Where you stand on the U.S. Postal Service’s financial situation depends on where you walk.
“U.S. Postal Service Records Second Quarter Loss of $1.9 Billion” was the headline of a USPS press release issued Friday.
But if you are a letter carrier walking city streets and believe your union leaders, Postal Service finances don’t look nearly as bad as they do to USPS officials at headquarters in Washington.
“Rolando: Results reconfirm the steady improvement in USPS’s finances,” proclaims a press release issued by the National Association of Letter Carriers, whose president is Fredric V. Rolando.
NALC said figures in a USPS financial document show “The Postal Service today reported a quarterly operating profit of $261 million.”
Joseph Corbett, the USPS chief financial officer and executive vice president, said that is “just not accurate.” The $261 million “is NOT operating income/profit,” he added in an e-mail.
The Postal Service’s quarterly filing with the Securities and Exchange Commission, known as a 10-Q, indeed shows net income of $261 million for the three-month period that ended March 31 — but that is before taking into account a pair of hefty expenses: $708 million for workers’ compensation and more than $1.4 billion for the pre-funding of retiree health benefits.
Once those expenses are considered, USPS shows a loss of almost $1.9 billion for the same period.
That loss reflects the true financial condition of the Postal Service, according to Corbett. He said the $261 million in net income relates to “operations that are substantially under management’s control,” which does not include workers’ comp and pre-funding.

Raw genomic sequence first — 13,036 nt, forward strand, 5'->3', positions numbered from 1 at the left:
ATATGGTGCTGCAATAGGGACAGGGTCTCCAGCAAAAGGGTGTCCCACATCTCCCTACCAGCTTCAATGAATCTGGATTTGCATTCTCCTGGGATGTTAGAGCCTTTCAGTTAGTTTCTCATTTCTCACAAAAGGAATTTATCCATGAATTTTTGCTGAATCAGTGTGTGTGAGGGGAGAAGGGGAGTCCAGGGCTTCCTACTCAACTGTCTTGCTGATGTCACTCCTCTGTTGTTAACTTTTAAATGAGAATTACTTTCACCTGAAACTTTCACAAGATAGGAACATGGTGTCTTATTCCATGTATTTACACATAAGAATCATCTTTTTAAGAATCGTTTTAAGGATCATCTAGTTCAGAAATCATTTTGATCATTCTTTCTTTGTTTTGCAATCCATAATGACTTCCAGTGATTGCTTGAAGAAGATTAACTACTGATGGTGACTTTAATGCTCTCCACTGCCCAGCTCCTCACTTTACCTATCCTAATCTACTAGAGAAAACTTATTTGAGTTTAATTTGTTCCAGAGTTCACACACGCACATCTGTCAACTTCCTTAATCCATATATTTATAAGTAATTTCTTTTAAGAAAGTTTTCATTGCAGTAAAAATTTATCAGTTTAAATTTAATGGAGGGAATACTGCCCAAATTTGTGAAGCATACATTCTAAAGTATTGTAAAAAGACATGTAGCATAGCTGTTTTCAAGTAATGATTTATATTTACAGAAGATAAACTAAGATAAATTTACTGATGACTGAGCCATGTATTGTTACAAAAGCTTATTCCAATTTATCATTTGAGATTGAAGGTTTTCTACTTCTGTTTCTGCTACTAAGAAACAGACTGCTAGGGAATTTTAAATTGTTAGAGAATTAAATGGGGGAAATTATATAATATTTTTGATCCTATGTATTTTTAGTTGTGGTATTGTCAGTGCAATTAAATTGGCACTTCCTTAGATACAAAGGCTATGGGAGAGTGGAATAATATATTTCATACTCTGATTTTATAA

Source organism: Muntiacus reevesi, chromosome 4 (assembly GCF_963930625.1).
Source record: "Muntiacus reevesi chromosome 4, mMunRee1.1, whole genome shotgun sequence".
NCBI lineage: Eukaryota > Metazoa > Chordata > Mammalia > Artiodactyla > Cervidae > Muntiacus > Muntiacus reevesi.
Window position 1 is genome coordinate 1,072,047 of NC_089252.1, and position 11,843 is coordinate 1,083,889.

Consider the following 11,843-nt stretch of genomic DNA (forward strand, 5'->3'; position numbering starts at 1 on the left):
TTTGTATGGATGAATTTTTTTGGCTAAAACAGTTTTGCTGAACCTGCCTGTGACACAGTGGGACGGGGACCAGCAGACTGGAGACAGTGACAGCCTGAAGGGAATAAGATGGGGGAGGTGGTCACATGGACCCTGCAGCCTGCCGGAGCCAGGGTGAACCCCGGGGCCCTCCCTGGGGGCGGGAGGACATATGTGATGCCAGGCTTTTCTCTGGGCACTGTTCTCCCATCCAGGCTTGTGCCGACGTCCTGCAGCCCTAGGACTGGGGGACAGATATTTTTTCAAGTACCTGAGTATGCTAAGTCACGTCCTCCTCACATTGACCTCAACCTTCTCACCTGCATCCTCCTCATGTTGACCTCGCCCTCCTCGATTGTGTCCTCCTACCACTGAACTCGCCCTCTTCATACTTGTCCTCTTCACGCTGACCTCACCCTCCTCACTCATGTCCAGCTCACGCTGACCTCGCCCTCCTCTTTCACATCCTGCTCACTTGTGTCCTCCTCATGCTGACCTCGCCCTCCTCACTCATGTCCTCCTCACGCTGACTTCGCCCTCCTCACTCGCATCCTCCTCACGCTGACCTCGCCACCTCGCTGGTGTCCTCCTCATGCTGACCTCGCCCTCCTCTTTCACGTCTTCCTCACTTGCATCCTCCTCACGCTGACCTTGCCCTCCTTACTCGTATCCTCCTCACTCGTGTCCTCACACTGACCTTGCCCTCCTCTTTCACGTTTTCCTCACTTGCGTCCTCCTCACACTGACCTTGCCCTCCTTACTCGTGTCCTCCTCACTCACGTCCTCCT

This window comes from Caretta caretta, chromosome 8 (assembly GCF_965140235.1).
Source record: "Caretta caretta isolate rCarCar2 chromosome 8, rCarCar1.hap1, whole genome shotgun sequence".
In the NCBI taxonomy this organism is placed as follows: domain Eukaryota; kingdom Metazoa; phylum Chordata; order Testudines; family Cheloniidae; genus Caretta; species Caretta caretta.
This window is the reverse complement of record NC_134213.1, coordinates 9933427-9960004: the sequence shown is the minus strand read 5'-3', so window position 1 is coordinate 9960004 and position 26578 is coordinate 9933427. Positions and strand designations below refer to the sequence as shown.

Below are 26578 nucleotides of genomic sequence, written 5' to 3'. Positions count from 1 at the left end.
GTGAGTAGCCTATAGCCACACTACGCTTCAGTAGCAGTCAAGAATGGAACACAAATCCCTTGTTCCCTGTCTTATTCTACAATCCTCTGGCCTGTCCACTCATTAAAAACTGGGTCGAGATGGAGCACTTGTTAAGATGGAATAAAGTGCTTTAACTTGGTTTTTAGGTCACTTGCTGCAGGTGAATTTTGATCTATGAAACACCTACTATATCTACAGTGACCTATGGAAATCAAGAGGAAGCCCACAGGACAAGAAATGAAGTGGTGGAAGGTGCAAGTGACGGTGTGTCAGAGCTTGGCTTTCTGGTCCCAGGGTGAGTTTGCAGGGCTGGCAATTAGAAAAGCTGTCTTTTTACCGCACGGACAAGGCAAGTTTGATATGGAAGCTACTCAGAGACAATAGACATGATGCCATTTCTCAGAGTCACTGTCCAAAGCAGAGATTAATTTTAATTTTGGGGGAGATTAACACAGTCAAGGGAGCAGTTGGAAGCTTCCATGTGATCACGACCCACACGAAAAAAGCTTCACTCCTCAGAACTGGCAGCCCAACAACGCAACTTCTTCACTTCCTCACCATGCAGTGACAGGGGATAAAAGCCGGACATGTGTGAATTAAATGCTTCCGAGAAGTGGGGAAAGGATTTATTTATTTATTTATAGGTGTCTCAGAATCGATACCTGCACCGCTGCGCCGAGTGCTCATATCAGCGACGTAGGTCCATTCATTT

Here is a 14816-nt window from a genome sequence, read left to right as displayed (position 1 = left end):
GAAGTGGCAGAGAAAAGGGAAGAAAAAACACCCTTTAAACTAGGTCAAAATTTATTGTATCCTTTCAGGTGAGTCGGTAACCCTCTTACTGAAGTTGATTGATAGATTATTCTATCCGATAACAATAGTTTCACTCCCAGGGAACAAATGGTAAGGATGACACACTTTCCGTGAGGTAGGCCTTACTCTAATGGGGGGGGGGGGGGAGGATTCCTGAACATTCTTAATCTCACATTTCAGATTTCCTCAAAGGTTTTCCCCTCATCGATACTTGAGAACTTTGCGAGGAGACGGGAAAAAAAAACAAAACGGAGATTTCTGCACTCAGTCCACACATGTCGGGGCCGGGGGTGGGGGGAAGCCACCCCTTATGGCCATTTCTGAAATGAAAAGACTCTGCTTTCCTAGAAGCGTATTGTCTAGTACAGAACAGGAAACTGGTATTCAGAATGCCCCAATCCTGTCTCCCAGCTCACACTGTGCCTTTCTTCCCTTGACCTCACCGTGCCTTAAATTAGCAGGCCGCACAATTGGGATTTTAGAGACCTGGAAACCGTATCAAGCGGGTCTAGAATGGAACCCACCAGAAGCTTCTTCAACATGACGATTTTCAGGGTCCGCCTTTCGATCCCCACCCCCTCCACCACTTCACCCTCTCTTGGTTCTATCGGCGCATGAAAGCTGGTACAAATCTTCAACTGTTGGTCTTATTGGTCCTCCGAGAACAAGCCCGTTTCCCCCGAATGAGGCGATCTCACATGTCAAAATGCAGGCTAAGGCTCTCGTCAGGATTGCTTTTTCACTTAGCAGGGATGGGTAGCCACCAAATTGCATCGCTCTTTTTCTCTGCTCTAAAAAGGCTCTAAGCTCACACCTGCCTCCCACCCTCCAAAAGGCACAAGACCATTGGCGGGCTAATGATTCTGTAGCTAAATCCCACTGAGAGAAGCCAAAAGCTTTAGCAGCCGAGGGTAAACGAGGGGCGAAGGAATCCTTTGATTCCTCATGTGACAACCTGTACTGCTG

Postal officials pointed to the importance of the $261 million in the 10-Q, saying:
“We believe that analyzing operating results without the impact of certain of these charges provides a more meaningful insight into current operations.”
Rolando used his interpretation of the figures to argue against cost-cutting measures that would “degrade services to the public.” By e-mail, he acknowledged “there is red ink — but it’s important to understand that the Postal Service has been operationally profitable since October 2012.” He said that “USPS is well on the way to realizing its projection of $1.1 billion in operating profits this year.”
Instead of closing postal facilities and trying to eliminate Saturday mail delivery as officials have proposed, Rolando said, “legislators should address the factor that is causing 100 percent of the losses — the congressional mandate that the Postal Service, alone among all public agencies and private companies, be required to pre-fund future retiree health benefits.”
Corbett anticipated that argument. He cited Postal Service liabilities exceeding assets by $42 billion, and $10 billion needed for deferred investments including new delivery vehicles and package-sorting equipment.
“Some comments in recent news reports suggest that all we need from Congress is help with restructuring our retiree health benefit plan,” he said in a press release. “Nothing can be further from the truth.”
In Washington, however, where you stand determines how you see the truth.